Digest (Roman law)

Digestorum, seu Pandectarum libri quinquaginta. Lugduni apud Gulielmu[m] Rouillium, 1581. Biblioteca Comunale "Renato Fucini" di Empoli

The Digest, also known as the Pandects (Latin: Digesta seu Pandectae, adapted from Ancient Greek: πανδέκτης pandéktēs, "all-containing"), is a name given to a compendium or digest of juristic writings on Roman law compiled by order of the Eastern Roman emperor Justinian I in the 6th century CE (530–533). It is divided into 50 books.

The Digest was part of a reduction and codification of all Roman laws up to that time, which later came to be known as the Corpus Juris Civilis (lit. "Body of Civil Law"[1]). The other two parts were a collection of statutes, the Codex (Code), which survives in a second edition, and an introductory textbook, the Institutes; all three parts were given force of law. The set was intended to be complete, but Justinian passed further legislation, which was later collected separately as the Novellae Constitutiones (New Laws or, conventionally, the "Novels").

History

The original Codex Justinianus was promulgated in April of 529 by the C. "Summa". This made it the only source of imperial law, and repealed all earlier codifications.[2] However, it permitted reference to ancient jurists whose writings had been regarded as authoritative.[3] Under Theodosus II's Law of Citations, the writings of Papinian, Paulus, Ulpian, Modestinus, and Gaius were made the primary juristic authorities who could be cited in court. Others cited by them also could be referred to, but their views had to be "informed by a comparison of manuscripts".[4]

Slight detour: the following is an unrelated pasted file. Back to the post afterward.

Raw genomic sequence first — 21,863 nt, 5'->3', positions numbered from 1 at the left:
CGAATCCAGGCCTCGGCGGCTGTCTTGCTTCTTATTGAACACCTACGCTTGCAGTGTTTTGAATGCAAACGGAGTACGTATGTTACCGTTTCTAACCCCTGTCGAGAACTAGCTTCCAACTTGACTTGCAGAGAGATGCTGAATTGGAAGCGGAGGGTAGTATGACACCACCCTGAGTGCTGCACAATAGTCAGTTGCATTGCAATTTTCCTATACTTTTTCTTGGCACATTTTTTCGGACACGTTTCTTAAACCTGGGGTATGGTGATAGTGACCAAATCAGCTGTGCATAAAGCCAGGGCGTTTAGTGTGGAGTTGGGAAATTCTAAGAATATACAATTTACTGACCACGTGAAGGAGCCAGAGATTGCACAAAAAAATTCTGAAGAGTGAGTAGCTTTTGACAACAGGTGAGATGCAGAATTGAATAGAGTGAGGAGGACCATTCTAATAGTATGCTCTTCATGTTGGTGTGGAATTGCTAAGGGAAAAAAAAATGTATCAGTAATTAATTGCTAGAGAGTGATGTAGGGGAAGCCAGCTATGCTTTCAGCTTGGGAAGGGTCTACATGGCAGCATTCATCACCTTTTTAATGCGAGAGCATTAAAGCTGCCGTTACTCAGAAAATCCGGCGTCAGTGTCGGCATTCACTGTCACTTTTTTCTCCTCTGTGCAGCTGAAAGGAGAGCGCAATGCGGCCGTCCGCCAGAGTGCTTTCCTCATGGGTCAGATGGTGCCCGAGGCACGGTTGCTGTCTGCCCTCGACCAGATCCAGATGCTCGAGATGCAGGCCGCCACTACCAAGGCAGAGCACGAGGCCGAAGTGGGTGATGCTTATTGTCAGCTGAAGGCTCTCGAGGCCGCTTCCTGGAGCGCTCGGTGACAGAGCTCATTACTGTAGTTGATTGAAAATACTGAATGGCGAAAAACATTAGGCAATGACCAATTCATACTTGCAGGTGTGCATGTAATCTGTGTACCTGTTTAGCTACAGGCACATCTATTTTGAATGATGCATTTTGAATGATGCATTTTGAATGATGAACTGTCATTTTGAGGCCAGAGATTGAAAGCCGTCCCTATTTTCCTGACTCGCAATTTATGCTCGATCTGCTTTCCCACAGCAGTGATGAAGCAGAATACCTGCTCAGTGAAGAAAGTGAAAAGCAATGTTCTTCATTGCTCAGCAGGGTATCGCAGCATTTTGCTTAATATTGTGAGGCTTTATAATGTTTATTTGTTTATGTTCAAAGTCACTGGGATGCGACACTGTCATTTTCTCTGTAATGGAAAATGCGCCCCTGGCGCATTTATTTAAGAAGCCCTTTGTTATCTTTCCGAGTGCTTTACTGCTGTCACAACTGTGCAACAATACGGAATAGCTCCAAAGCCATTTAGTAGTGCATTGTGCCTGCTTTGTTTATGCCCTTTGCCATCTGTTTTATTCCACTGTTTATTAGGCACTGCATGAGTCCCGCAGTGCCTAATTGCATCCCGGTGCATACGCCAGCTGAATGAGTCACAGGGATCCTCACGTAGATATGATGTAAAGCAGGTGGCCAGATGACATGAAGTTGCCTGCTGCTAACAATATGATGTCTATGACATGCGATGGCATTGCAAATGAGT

The principal surviving manuscript is the Littera Florentina of the late sixth or early seventh century. In the Middle Ages, the Digest was divided into three parts, and most of the manuscripts contain only one of these parts.[5] The entire Digest was translated into English in 1985.[6]

The Digest was discovered in Amalfi in 1135, prompting a revival of learning of Roman law throughout Europe. Other sources claim it was discovered in 1070 and formed a major impetus for the founding of the first university in Europe, the University of Bologna (1088).[citation needed]

Other Languages
azərbaycanca: Digesta
български: Пандекти
català: Digesta
Deutsch: Pandekten
español: Digesto
français: Digeste
한국어: 판데크텐
հայերեն: Պանդեկտներ
hrvatski: Pandekte
italiano: Digesto
Latina: Digesta
lietuvių: Pandektos
magyar: Pandekták
Nederlands: Digesten
română: Pandecte
русский: Дигесты
srpskohrvatski / српскохрватски: Pandekte
suomi: Digesta
svenska: Digesta
українська: Дигести